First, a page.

Much of the Hannibal’s original Lindell Avenue, which ventures roughly southwest from Market Street, was lost during the construction of Warren Barrett Drive.
But enough of the two-lane pavement remains to serve as a solid reminder that a proud neighborhood has long existed here in the valley carved by Bear Creek, and in the associated lowlands through which many freight and passenger trains have traveled.
For two decades — the first of the 20th century — a grocery store stood on this street, tucked between the small frame houses south of Bear Creek and facing Lindell Avenue. This store served not only as a neighborhood convenience for those living on the south side of the creek and across the tracks from Hannibal proper, but it also served as a source of income for Annie E. Hall Gosnell, and her extended family.
By selling potatoes and canned goods, feed and seed, fresh vegetables and fruit, this family found financial stability during the years leading up to World War I.
The early years
The path to store ownership wasn’t easy for Annie, (circa 1850-1929) who came to the United States from England circa 1869 with Alfred Hall. Annie’s descendants have a copy of the land deed that she and Alfred signed in 1869, purchasing property near Scott’s Lane in Ralls County. Daughter Nellie, who died in infancy, was born the same year they purchased the property.
Alfred Hall, a teamster, left for St. Louis with some horses, and Annie never again learned of his fate or whereabouts.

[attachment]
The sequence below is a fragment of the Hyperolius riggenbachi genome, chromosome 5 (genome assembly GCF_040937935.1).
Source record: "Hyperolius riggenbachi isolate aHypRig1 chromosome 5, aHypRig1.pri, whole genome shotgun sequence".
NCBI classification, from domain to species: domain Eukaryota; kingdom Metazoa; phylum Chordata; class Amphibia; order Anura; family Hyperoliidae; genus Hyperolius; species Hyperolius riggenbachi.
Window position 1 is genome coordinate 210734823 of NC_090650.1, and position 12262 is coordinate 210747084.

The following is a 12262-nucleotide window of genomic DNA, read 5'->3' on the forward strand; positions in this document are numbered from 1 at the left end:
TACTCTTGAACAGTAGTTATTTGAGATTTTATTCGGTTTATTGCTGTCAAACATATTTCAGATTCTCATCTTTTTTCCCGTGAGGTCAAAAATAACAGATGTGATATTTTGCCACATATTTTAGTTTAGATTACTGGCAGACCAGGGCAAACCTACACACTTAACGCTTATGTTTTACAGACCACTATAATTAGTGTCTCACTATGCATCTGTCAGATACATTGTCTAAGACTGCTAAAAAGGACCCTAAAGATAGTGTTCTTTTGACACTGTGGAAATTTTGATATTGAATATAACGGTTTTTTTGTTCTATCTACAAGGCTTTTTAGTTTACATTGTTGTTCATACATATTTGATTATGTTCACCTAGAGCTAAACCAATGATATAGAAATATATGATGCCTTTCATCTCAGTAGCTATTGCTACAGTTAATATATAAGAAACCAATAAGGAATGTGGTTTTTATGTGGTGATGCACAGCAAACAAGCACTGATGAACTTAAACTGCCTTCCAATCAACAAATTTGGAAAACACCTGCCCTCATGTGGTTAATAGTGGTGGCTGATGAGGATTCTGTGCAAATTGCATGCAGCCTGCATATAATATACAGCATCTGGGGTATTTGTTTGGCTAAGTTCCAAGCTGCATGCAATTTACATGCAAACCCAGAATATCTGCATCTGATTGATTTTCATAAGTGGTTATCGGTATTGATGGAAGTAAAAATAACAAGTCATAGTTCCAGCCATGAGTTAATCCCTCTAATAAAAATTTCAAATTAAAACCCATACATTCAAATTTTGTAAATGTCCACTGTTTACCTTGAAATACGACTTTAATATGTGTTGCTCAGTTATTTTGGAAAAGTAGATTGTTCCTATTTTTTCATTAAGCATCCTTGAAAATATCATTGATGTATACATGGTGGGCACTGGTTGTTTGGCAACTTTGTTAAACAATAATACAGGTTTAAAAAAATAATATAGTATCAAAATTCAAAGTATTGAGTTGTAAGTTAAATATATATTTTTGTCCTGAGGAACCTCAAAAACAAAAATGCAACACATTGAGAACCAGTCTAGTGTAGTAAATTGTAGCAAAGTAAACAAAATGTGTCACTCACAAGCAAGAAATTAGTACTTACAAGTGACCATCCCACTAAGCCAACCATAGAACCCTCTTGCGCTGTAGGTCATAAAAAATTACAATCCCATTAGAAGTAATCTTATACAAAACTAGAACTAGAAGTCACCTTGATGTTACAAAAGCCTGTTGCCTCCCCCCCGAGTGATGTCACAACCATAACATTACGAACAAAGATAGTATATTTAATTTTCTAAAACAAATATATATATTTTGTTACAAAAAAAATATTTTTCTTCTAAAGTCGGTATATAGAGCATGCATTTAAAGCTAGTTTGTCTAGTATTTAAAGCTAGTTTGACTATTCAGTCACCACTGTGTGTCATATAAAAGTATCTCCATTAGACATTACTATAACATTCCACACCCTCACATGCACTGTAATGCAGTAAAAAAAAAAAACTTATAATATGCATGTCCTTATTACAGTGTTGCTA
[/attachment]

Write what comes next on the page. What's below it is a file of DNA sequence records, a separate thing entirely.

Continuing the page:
During the early 1880s, scattered amongst the lumber yards in the Bear Creek valley, existed a few frame houses located upon streets which names are barely recognizable today: Russell. Miller. Samuel. Each was located in Wells Addition, platted in 1859.
Mary C. Bridwell Snider, a 45-year-old widow with three children, operated a boarding house in this area in 1880. The neighborhood was just south of the Hannibal Lumber yards, operated by A.W. Pettibone, and was wedged between the railroad tracks and Bear Creek’s ever unpredictable flow.
At the same time, Annie Hall and her three young sons, Fred, Willie and Alfred, (daughter Nellie died circa 1869) lived in Mrs. Snider’s house. Mrs. Hall worked as a servant, cleaning and cooking for the boarders, who included - at the time of the 1880 census - Jefry (stet) Redden, born 1852; James Russell, railroad engineer, born 1851 in Kentucky; Julia Russell, born 1862; William Buzzell, 30, a railroad engineer; M. Myers, 28, a laborer; and James Wolf, 24, a railroad employee.